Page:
Beets are a reliable crop for our gardens because they are simple to cultivate and yield delicious roots in a short amount of time. Because their green tops can also be consumed, this crop can serve two purposes. Find out everything you need to know about growing beets, from planting to harvesting the crop.
Beets, also known as "beetroots," are vibrant crops that thrive during the fantastic season. They are simple to cultivate from seed in soil that has been appropriately prepared and grow very fast when exposed to direct sunlight.
Because they are resistant to frost and temperatures that are very close to freezing, they are an excellent option for gardeners in northern regions. Because of this, they are also a perfect crop for the fall.
It is best to start growing vegetables with bolt-resistant varieties, which are less likely to bolt, or mature too quickly when exposed to warm temperatures. There are wide beet varieties, each of which can have deep red, yellow, white, or striped roots and can also be of varying shapes.
Harvesting beetroots begins when they are approximately the size of a golf ball and continues until they reach the size of a tennis ball. Roots that are larger than a tennis ball may become tough and woody. In addition, beet greens have a delicious and unique flavor and are a source of even more nutrients than the roots themselves.
Select a planting spot that gets plenty of direct sunlight. In a perfect world, they should be exposed to at least six hours of direct sunlight daily.
Although they thrive in well-prepared, fertile soil, beets can survive in soils ranging from average to low in fertility. The ideal pH range for soil is between 6.0 and 7.0, although slightly alkaline soils (7.0+) can also be tolerated if they are slightly acidic. Beets cannot survive in too acidic soils (pH below 6.0). The soil must be devoid of rocks and other impediments to developing the round beetroots properly.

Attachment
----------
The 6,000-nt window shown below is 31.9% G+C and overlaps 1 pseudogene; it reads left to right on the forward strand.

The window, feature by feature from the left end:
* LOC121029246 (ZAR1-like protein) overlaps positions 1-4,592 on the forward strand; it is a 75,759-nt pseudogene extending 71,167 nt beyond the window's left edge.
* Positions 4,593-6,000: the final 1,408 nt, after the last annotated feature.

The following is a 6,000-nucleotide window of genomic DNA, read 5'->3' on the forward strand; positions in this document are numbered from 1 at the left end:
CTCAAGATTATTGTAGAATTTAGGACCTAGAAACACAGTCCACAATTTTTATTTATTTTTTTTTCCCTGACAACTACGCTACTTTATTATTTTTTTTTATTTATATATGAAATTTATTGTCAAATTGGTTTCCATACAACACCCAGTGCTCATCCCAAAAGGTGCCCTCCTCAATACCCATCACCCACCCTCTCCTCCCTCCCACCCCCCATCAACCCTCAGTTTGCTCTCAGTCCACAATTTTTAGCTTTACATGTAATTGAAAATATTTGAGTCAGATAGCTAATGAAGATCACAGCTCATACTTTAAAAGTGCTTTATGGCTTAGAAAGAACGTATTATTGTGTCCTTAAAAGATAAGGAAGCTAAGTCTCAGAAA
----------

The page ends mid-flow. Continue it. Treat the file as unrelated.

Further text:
Because Swiss chard and spinach are related to beets and are susceptible to the same kinds of pests and diseases, you should avoid planting beets in areas where these other vegetables have recently been grown.
The Procedure for Planting Beets
Watch this video to get a better understanding of how to plant beets.
Growing Beets from Sowing to Harvest
Best Beet Varieties
Beets can be found in various shapes and colors across the color spectrum. The typical color is dark red, but there are also yellow and white varieties and ringed red and white ones (like the ones pictured below)!
pets and disease
|Leaf spot caused by Cercospora||The fungus||The Cercospora prefers hot, humid conditions and damp nights, so the environment should be warm and humid. On leaves that enlarge and turn gray, there are many small brown spots with red-purple halos;ensure good air circulation, the centers of the sites eventually fall out, leaving the halos behind.||Rotate crops; destroy infected plants; weed; avoid overhead watering; ensure good air circulation.|
|A virus that causes cucumber mosaics||The virus||There may be stunted, a mottled green/yellow/white pattern on the leaves, or ringed spots on the leaves; the growth of the leaves may be distorted.||Among the steps to be taken to prevent the spread of CMV is to destroy infected plants; choose resistant varieties and seed that is virus-free; use row covers; disinfect tools; weed; control aphids (carriers of CMV); use mulch.|
|The flea beetle||Insect||Leaves with numerous tiny holes as if shotgun bullets struck them.||Use row covers; mulch heavily; add native plants to invite beneficial insects.|
|It's the leafhoppers||An insect|
There are white shed skins on the undersides of the leaves (from nymphs molting); stippling (many tiny marks) on the leaves; "hopper burn" (leaves that are yellow or brown, curled, or stunted); and reduced yield as a result.
|By spraying solid streams of water onto leaf undersides, nymphs will be knocked off; use row covers; monitor adults using yellow sticky traps; weed; destroy crop residues at the end of the season.|
|The leaf miners||An insect||Tunneling larvae cause meandering blisters on leaves caused by their tunneling activity.||Use row covers, remove infested leaves, till the soil early in the season, and rotate crops..|
|The wireworm||An insect|
Seeds hollowed out;
seedlings severed; stunting/wilting; roots eaten; tubers/bulbs bored.
|In 2 to 4-inch-deep holes every 3 to 10 feet, fill with a mixture of germinating beans, corn, or peas, cover with soil or a board, and in a week, uncover and kill worms; sow seeds in warm mud to ensure quick germination; provide good drainage; remove plant debris; rotate crops|